This is volume 26 of The Anchor Bible, a new translation done book-by-book with accompanying introduction, notes, and comments. "Matthew" is translated and edited by the late William Foxwell Albright, senior editor of The Anchor Bible, and by C. S. Mann, dean of the Ecumenical Institute Theology, St. Mary's Seminary and University, Baltimore. ...
This is volume 26 of The Anchor Bible, a new translation done book-by-book with accompanying introduction, notes, and comments. "Matthew" is translated and edited by the late William Foxwell Albright, senior editor of The Anchor Bible, and by C. S. Mann, dean of the Ecumenical Institute Theology, St. Mary's Seminary and University, Baltimore. "Matthew" is the most familiar of the gospels, best known for its parables, miracle narratives, and the long Sermon on the Mount. Recognized by the early Church as the most fitting introduction to the New Testament, its special concern is to announce Jesus as the fulfillment of the 0ld Testament. Hence its emphasis on the Law, on ethics based on the traditional theology of the Covenant, and on the centrality of Messianic hope. This commentary sets the understanding of Matthew in the context of its author's own religious and secular background. Believing that the text should be approached directly, the writers of the commentary make constant use of the recently discovered historical and linguistic evidence now available to elucidate it. This approach results in placing Jesus firmly within the framework of ascertainable Jewish tradition in first-century Palestine. The writers hold that the claim of Jesus to fulfill the Law and not to abolish it must be taken seriously. They have therefore taken a fresh look at the legal discussions in "Matthew." In the light of their examination, there emerges first a revaluation of the meaning attached to such key words as "parables" and "hypocrite" and then a new and vital significance for such words. The result is a new respect for "Matthew," a highly reliableearly source for the ministry of Jesus, and an examination of that ministry uncluttered by the presuppositions of various forms of modern "Platonism."
Book and Dust Jacket in Good Condition. Reasonable wear. Still very usable. Clean mark-free interior! SHIPS W/IN 24 HOURS! Processed by DHL with USPS delivery for an average of 3-5 Day Standard Shipping & 2-3 Day Expedited Shipping! ! FREE INSURANCE! Fast & Personal Support! Careful Packaging. No Hassle, Full Refund Return Policy!
Very good. Book has name or personal markings on inside/outside of book. Clean, tight text, no markings-contains edge/corner rub shelf wear. Hardcover with dust jacket. Book has minor spots on outside edge. **YOUR PURCHASE HELPS SUPPORT LITTLE CITY FOUNDATION, A CHARITABLE ORGANIZATION FOR ADULTS AND CHILDREN WITH SPECIAL NEEDS. **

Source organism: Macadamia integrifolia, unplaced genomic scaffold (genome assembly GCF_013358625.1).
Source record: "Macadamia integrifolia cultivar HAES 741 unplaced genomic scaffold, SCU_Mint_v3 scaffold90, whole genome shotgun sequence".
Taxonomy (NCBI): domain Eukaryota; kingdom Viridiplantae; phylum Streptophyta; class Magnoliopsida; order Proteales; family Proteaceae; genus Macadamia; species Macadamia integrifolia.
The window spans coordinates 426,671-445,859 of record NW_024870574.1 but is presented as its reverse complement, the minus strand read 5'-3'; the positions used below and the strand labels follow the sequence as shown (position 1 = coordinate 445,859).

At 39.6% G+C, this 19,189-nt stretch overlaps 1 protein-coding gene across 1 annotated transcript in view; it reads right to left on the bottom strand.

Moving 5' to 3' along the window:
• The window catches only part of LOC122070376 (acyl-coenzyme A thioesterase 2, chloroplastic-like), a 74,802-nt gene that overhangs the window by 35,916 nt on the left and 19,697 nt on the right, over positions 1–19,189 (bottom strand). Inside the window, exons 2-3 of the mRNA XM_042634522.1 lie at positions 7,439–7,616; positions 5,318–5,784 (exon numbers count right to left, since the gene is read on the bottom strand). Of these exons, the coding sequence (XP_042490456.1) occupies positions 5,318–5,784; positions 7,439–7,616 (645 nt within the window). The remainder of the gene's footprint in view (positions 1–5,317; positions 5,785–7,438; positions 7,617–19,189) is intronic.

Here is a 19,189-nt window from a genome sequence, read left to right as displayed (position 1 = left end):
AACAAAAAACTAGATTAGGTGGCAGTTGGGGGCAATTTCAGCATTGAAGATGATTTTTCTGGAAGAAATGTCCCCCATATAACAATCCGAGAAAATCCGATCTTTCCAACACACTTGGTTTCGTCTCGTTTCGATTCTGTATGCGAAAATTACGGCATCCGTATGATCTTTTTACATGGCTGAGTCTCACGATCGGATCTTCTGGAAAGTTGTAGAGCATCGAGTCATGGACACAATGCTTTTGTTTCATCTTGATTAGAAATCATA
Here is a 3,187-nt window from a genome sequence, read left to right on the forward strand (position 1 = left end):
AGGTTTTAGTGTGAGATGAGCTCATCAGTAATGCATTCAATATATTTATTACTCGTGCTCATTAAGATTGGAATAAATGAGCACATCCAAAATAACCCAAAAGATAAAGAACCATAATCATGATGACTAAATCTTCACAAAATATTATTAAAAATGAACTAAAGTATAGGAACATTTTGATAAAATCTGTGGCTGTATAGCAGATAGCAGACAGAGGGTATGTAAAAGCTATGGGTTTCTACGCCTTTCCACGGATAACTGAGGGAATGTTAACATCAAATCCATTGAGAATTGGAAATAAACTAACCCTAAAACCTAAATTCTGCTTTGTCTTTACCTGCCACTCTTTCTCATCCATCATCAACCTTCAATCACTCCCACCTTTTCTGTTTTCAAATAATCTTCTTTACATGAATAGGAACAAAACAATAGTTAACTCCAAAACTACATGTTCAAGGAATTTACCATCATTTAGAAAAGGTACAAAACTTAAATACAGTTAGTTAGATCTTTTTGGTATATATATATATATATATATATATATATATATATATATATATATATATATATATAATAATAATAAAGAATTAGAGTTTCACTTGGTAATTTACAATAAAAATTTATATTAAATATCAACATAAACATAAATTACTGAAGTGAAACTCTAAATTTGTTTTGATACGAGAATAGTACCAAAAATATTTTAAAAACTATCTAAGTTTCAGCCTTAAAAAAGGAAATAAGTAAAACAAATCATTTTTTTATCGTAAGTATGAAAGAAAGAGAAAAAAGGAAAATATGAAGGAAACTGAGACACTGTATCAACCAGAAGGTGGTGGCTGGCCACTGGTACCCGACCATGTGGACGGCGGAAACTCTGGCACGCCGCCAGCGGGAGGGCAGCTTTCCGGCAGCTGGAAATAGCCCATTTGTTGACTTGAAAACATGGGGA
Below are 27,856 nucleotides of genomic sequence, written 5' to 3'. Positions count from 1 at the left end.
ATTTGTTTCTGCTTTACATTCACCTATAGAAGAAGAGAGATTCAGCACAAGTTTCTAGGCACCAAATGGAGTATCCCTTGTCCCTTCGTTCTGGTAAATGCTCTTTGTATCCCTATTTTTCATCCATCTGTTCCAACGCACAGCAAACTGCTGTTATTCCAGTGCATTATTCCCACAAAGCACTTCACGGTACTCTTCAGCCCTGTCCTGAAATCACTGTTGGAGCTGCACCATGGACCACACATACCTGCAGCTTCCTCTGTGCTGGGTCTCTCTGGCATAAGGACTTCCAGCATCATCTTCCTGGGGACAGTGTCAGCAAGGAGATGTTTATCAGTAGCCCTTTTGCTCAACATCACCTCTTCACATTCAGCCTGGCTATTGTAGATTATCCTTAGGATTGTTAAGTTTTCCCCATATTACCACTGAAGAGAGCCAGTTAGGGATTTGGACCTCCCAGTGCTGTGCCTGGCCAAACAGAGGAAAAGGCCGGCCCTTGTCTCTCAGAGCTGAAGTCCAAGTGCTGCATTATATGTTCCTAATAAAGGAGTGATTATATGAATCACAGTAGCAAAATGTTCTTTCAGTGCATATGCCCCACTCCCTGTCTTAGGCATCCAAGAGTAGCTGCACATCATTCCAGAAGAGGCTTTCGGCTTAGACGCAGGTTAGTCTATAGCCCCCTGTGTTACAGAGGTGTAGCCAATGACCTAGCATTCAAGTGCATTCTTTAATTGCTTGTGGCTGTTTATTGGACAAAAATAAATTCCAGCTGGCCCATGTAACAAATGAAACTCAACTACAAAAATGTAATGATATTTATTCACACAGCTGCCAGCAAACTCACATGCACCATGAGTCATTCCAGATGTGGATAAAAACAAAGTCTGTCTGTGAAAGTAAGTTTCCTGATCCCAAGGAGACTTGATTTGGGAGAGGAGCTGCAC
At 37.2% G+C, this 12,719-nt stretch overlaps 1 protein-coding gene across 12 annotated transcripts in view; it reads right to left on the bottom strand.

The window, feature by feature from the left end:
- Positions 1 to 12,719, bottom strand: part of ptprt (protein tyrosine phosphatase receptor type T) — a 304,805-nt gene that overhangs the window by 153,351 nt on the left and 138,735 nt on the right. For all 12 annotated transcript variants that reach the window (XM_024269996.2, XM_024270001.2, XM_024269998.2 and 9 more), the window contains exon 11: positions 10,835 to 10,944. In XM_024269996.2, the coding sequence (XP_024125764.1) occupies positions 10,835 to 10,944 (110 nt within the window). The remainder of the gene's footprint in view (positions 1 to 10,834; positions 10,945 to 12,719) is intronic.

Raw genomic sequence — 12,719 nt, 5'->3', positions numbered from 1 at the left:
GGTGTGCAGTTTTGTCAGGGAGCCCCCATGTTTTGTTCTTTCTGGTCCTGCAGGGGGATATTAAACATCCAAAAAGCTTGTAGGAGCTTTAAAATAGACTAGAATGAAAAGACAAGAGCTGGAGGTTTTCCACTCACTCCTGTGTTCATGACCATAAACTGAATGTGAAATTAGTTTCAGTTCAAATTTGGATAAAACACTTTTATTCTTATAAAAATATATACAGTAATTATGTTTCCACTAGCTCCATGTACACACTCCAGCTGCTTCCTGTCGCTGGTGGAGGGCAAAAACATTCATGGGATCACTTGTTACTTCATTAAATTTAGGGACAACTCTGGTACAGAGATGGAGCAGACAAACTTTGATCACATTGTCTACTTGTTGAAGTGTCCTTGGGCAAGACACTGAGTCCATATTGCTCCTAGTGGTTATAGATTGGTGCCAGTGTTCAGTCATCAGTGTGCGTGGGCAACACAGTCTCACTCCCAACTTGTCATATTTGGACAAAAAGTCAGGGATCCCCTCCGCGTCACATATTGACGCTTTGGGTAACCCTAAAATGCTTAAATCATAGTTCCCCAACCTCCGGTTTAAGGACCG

Very Good. 038508658X *** CLEAN *** inside & out. ALL text is pristine with NO marks, highlights, underlines or marginal notes. Ready to research. Ready to ship. FREE Delivery Confirmation. And, we ship fast! ! ! Please check our 5 Star RELIABILITY RATING for excellent customer service. Compare & enjoy same celebrated Anchor Bible Commentary on Matthew at best value-and for LESS! ! !
Good in fair dust jacket. Price clipped jacket chipped and worn along edges, incl. 1" tear at top front right corner. Prev. owner's nameplate on back of front board. Some highlighting of text early in the book. Binding is tight. 366p.; 24 cm. The Anchor Bible; vol.26.. Originally published: 1971.
Good+ No Jacket. Book. 8vo-over 7¾"-9¾" tall. Minor shelf wear to red cloth hardcover. Owner's name, address and date on front end paper. Four pages have some ink underlining. Otherwise a tight, solid volume. cxcviii, 366 pp.
Good. A decent reading copy, intact and fully legible. Foxed page-ends due to age. Faded border along page extremities due to age. The cover is decent, but has visible markings and wear. The dust jacket is missing. Scarce older publication. Shows superficial wear to cover. An older book, Out of Print.
This commentary on the Gospel of Matthew is not for the faint hearted. It is a technical commentary that takes in the prior scholarship concerning this Gospel. Yet it is written so that the educated, persistent layperson can read it and comprehend its meaning. Matthew was the Gospel of the Ebionites, a group of Jews who, while retaining their Jewish identity and observing the law, accepted Jesus as the Messiah. Matthew retains its overall Jewishness and this commentary helps to identify and illuminate that characteristic of the Gospel. This commentary is very helpful to anyone who wants to understand Jesus in the context of first century religion, politics, and social conditions. It is very highly recommended.
Copyright in bibliographic data and cover images is held by Nielsen Book Services Limited, Baker & Taylor, Inc., or by their respective licensors, or by the publishers, or by their respective licensors. For personal use only. All rights reserved. All rights in images of books or other publications are reserved by the original copyright holders.